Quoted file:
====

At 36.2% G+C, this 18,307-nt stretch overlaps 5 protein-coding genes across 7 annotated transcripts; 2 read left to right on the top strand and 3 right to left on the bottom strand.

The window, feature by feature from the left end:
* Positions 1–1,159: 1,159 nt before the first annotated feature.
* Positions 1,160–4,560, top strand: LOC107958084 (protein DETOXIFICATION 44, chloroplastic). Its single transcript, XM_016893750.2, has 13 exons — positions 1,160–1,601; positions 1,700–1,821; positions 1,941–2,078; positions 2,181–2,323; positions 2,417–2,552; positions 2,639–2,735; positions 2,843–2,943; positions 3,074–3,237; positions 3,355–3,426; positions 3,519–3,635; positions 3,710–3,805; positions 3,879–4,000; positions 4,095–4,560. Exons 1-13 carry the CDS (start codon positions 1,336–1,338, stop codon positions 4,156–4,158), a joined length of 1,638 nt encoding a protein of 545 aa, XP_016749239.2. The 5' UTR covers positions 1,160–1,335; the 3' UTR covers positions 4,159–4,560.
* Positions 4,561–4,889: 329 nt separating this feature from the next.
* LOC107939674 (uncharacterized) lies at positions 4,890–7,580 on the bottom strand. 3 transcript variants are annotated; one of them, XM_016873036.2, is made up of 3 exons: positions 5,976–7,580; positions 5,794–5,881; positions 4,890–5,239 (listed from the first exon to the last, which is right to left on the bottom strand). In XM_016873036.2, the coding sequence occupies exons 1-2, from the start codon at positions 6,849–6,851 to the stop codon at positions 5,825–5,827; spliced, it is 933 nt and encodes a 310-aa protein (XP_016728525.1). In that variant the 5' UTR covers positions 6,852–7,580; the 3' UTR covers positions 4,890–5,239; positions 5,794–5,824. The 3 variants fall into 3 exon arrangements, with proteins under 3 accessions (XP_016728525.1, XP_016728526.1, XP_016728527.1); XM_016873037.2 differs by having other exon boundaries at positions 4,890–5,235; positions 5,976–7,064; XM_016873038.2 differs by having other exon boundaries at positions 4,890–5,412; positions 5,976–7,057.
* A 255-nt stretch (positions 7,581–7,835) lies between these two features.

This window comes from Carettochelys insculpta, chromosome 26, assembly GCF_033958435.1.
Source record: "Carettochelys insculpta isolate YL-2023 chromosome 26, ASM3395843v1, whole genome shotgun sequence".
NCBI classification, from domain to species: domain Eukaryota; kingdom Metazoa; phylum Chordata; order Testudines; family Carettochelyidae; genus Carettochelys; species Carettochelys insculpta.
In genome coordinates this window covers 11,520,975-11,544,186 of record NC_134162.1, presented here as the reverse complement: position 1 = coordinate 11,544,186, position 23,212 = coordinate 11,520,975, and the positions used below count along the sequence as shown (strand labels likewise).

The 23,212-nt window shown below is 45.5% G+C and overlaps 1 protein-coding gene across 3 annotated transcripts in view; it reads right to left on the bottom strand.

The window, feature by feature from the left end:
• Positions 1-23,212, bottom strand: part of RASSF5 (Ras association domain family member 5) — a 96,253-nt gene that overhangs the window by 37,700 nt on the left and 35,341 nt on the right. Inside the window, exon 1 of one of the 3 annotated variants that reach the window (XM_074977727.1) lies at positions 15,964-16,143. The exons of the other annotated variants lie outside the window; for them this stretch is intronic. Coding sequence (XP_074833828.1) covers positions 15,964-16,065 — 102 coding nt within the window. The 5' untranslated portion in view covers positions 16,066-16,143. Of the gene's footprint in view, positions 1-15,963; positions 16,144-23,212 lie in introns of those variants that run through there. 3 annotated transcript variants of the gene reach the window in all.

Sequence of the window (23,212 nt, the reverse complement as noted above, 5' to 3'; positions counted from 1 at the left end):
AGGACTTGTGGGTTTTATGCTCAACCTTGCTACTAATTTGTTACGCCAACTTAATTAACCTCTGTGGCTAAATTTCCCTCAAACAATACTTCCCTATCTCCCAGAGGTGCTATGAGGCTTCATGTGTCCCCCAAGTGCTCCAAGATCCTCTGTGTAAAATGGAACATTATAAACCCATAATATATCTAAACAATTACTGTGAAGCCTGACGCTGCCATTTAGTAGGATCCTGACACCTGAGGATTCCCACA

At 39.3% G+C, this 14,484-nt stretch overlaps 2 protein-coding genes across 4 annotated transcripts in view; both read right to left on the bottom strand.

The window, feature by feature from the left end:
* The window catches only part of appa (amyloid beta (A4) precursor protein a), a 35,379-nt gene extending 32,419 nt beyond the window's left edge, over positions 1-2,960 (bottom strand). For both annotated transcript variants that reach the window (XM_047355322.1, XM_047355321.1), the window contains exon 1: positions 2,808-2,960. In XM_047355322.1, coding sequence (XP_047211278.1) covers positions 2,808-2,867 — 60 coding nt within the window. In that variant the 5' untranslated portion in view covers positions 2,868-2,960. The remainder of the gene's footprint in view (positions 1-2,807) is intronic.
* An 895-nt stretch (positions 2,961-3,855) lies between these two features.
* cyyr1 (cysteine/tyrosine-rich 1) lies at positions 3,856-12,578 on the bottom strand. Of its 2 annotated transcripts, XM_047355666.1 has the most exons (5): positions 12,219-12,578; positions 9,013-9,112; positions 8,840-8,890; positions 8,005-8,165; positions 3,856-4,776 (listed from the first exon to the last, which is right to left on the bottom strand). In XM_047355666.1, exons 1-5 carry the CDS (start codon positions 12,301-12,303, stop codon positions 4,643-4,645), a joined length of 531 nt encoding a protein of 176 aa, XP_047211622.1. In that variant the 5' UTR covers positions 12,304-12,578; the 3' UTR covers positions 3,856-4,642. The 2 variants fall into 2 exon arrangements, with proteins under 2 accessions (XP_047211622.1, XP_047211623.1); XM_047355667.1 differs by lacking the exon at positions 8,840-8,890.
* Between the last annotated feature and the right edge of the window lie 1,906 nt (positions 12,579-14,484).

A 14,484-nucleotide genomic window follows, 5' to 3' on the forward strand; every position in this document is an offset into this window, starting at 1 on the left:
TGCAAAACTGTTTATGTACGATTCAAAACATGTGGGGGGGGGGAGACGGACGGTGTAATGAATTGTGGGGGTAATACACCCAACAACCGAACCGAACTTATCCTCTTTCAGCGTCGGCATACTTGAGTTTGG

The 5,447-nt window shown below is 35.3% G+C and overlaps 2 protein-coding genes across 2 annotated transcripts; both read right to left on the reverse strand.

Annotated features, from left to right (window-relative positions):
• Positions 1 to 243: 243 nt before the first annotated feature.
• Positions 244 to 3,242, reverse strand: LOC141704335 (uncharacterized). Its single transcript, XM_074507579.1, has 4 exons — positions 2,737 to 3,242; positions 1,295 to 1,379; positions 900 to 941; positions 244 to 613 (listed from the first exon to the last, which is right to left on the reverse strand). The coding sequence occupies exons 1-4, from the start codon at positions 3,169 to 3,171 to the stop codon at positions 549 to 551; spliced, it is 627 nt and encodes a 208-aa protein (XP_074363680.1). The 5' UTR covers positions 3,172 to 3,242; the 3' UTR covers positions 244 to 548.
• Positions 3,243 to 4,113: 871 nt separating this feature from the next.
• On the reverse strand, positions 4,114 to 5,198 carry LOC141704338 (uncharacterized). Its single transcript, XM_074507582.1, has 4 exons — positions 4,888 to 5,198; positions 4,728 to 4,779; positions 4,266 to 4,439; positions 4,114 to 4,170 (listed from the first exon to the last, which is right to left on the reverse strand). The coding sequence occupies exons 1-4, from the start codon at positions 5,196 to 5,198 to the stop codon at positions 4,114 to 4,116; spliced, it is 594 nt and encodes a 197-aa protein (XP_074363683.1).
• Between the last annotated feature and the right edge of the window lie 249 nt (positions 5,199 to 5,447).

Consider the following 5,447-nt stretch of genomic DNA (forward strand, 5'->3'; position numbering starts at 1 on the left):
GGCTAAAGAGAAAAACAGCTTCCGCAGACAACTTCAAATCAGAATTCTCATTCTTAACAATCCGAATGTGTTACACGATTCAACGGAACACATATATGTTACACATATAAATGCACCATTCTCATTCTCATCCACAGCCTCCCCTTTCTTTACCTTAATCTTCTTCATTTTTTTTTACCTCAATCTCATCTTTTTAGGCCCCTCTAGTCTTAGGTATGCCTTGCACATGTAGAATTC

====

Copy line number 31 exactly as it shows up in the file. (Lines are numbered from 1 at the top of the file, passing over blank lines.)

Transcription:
• Between the last annotated feature and the right edge of the window lie 249 nt (positions 5,199 to 5,447).